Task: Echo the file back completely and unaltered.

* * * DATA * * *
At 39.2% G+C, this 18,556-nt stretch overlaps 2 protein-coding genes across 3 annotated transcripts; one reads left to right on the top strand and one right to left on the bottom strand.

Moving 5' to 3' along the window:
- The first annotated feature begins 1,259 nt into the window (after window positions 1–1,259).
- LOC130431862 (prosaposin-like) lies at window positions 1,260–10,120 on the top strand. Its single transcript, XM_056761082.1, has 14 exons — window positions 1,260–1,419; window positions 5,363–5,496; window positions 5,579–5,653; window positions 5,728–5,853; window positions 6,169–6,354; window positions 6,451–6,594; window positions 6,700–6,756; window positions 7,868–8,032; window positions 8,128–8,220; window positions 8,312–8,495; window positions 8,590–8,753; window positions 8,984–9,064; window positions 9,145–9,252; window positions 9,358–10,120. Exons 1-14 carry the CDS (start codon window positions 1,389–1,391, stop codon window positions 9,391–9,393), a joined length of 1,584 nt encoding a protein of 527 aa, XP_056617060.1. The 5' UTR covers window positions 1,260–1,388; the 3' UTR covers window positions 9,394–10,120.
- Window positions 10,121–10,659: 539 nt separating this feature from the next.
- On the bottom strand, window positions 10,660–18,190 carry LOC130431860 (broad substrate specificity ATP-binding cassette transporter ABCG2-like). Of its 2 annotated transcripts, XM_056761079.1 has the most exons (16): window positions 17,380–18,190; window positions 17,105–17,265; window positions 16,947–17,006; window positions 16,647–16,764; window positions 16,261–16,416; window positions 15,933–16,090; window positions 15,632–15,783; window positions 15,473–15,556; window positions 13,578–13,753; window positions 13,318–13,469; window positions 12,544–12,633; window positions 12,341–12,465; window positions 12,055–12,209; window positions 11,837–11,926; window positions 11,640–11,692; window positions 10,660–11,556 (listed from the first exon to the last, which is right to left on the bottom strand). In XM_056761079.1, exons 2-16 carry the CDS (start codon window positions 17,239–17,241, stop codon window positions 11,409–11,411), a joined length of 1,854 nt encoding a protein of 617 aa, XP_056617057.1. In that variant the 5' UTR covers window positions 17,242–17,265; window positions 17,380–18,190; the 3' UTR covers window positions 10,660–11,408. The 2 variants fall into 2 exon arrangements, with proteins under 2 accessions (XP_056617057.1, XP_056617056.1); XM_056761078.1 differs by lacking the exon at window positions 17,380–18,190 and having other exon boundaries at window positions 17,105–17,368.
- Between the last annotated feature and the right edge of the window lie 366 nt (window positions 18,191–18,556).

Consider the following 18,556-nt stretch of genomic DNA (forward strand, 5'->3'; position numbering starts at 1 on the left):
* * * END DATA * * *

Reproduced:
At 39.2% G+C, this 18,556-nt stretch overlaps 2 protein-coding genes across 3 annotated transcripts; one reads left to right on the top strand and one right to left on the bottom strand.

Moving 5' to 3' along the window:
- The first annotated feature begins 1,259 nt into the window (after window positions 1–1,259).
- LOC130431862 (prosaposin-like) lies at window positions 1,260–10,120 on the top strand. Its single transcript, XM_056761082.1, has 14 exons — window positions 1,260–1,419; window positions 5,363–5,496; window positions 5,579–5,653; window positions 5,728–5,853; window positions 6,169–6,354; window positions 6,451–6,594; window positions 6,700–6,756; window positions 7,868–8,032; window positions 8,128–8,220; window positions 8,312–8,495; window positions 8,590–8,753; window positions 8,984–9,064; window positions 9,145–9,252; window positions 9,358–10,120. Exons 1-14 carry the CDS (start codon window positions 1,389–1,391, stop codon window positions 9,391–9,393), a joined length of 1,584 nt encoding a protein of 527 aa, XP_056617060.1. The 5' UTR covers window positions 1,260–1,388; the 3' UTR covers window positions 9,394–10,120.
- Window positions 10,121–10,659: 539 nt separating this feature from the next.
- On the bottom strand, window positions 10,660–18,190 carry LOC130431860 (broad substrate specificity ATP-binding cassette transporter ABCG2-like). Of its 2 annotated transcripts, XM_056761079.1 has the most exons (16): window positions 17,380–18,190; window positions 17,105–17,265; window positions 16,947–17,006; window positions 16,647–16,764; window positions 16,261–16,416; window positions 15,933–16,090; window positions 15,632–15,783; window positions 15,473–15,556; window positions 13,578–13,753; window positions 13,318–13,469; window positions 12,544–12,633; window positions 12,341–12,465; window positions 12,055–12,209; window positions 11,837–11,926; window positions 11,640–11,692; window positions 10,660–11,556 (listed from the first exon to the last, which is right to left on the bottom strand). In XM_056761079.1, exons 2-16 carry the CDS (start codon window positions 17,239–17,241, stop codon window positions 11,409–11,411), a joined length of 1,854 nt encoding a protein of 617 aa, XP_056617057.1. In that variant the 5' UTR covers window positions 17,242–17,265; window positions 17,380–18,190; the 3' UTR covers window positions 10,660–11,408. The 2 variants fall into 2 exon arrangements, with proteins under 2 accessions (XP_056617057.1, XP_056617056.1); XM_056761078.1 differs by lacking the exon at window positions 17,380–18,190 and having other exon boundaries at window positions 17,105–17,368.
- Between the last annotated feature and the right edge of the window lie 366 nt (window positions 18,191–18,556).

Consider the following 18,556-nt stretch of genomic DNA (forward strand, 5'->3'; position numbering starts at 1 on the left):